Pubdate: Tue, 19 Apr 2016
Source: Washington Times (DC)
Copyright: 2016 The Washington Times, LLC.
Author: Andrew Blake


Hospitals and treatment centers in Colorado have seen an increase in 
marijuana use among patients since recreational pot became legal in 
January 2014, while weed-related arrests have predictably plummeted 
significantly, a report reveals.

While the author of an 147-page study released by the Colorado 
Department of Public Safety on Monday cautions that it's too soon to 
measure perfectly the impact of the state's first-in-the-nation 
recreational marijuana laws, statistics suggest that facilities have 
seen a surge with respect to patients who were hospitalized after 
consuming cannabis.

 From 2001 to 2009, around 809 of each 100,000 hospitalizations 
recorded within Colorado involved patients who admitted to marijuana 
use, according to the report. For the period from 2014 to June 2015, 
the statistic surged to 2,413 hospitalizations per 100,000.

Phone calls made to poison control centers involving marijuana 
exposure increased as well, from 44 in 2006 to 227 in 2015, the report said.

With regard to treatment centers, The Denver Post noted that more 
than one-third of patients at Colorado facilities reported near daily 
use of marijuana in 2014, up from less than a quarter in 2007.

The number of people seeking treatment for pot has dropped, however, 
likely because fewer individuals end up being court-ordered to seek 
treatment because marijuana-related convictions dropped significantly 
after recreational weed became legal.

Marijuana arrests across Colorado decreased by 46 percent from 2012 
to 2014, according to the report, and made up 3 percent of the total 
number of arrests in 2014, down from 6 percent two years earlier, 
before weed was legalized.

Nevertheless, Jack Reed of the Public Safety Department's office of 
research and statistics wrote that further research is required 
before officials can make any real determinations with regard to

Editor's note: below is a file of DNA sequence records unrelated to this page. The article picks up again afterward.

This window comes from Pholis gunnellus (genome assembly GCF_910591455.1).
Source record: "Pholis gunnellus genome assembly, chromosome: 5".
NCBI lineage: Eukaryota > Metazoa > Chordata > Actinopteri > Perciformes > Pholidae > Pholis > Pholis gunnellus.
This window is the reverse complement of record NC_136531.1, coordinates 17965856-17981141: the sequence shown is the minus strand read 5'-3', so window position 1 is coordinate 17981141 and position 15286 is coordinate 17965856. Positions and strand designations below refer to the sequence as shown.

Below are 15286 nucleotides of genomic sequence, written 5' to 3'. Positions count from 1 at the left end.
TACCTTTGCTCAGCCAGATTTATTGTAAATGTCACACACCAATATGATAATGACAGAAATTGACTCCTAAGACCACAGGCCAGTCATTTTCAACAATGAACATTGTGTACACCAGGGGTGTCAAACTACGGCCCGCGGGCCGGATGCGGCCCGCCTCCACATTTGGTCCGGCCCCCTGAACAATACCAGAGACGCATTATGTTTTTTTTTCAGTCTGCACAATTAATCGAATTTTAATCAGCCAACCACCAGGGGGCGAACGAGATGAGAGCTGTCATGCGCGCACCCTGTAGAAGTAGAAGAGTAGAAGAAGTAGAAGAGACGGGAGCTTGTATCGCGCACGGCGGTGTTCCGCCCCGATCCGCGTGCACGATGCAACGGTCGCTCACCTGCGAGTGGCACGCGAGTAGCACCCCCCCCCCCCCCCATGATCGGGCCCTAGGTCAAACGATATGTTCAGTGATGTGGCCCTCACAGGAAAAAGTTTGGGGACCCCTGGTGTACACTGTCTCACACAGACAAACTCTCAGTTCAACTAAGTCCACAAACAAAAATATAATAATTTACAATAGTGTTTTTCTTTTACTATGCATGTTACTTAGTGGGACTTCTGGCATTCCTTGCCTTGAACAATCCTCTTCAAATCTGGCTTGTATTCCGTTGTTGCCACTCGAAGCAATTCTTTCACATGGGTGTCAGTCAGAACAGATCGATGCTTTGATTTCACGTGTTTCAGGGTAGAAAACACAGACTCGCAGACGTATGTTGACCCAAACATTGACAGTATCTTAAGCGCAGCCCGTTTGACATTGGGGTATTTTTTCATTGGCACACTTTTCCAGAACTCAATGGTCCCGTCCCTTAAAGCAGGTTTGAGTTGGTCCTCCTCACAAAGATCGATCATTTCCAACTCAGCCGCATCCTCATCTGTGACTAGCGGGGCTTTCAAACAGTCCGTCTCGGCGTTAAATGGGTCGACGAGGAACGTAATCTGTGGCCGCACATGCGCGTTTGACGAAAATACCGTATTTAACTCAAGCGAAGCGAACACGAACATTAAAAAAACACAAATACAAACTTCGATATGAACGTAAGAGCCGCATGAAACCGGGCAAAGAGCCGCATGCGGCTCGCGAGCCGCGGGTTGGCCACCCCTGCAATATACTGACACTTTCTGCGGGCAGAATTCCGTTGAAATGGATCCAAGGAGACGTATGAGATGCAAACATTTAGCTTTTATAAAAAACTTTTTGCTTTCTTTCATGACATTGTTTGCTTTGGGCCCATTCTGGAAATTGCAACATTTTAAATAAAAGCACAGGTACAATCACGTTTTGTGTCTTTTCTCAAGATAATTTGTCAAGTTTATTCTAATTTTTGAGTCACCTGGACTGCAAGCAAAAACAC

marijuana trends since legalization.

"It is too early to draw any conclusions about the potential effects 
of marijuana legalization or commercialization on public safety, 
public health or youth outcomes," he said, "and this may always be 
difficult due to the lack of historical data."

In agreement is Mason Tvert, a marijuana legalization supporter and 
director of communications for the Marijuana Policy Project in Colorado.

Speaking to The Washington Times on Monday, he said the report should 
be interpreted with caution and noted that its findings doesn't 
necessarily mean more people are being hospitalized as a result of 
marijuana consumption - but rather that the number of incidents being 
reported is on the rise.

"You're going to have people more open to mentioning that they've 
used marijuana," he said. "But there's no actual evidence to 
demonstrate that marijuana is causing the person to go to the 
hospital in all of these cases."

Indeed, the Department of Public Safety acknowledges that the 
hospital visits described in the report aren't guaranteed to be 
marijuana-motivated but are simply incidents in which "it is a possibility."

"I think it's pretty safe to say people are going to be more inclined 
to mention it than when it was illegal," Mr. Tvert told The Times.

Laws that legalize or largely decriminalize recreational marijuana 
for adults have passed in Washington state, the District of Columbia, 
Oregon and Alaska in the years since Colorado approved Amendment 64 
and in turn began allowing individuals older than 21 to buy marijuana 
and cannabis-infused products from state-sanctioned retailers.

In February, the St. Charles Health System told a Central Oregon NBC 
affiliate that marijuana-related emergency room visits in the region 
have increased by 1,967 percent since 2010, with the biggest spike 
right before recreational pot became legal there in October.

Doctors at the time told KTVZ that cannabis-infused edibles are 
routinely to blame for those hospitalizations, and Paul Armentano, 
deputy director for the National Organization for the Reform of 
Marijuana Laws (NORML), told The Times that cannabis products that 
can be covertly consumed, such as edibles, need to be adequately 
labeled to keep emergency room visits from increasing further.

"Despite the change in state law, cannabis use is still forbidden in 
public places and also may not be legally consumed in private, 
nonresident establishments, such as in hotels or bars. As a result, 
many consumers, and out-of-state visitors in particular, are more 
likely to purchase formulations of cannabis that they can consume 
clandestinely, such as edible products or concentrates," he said.

These forms of marijuana consumption are likelier to cause health 
complications, he said.
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MAP posted-by: Jay Bergstrom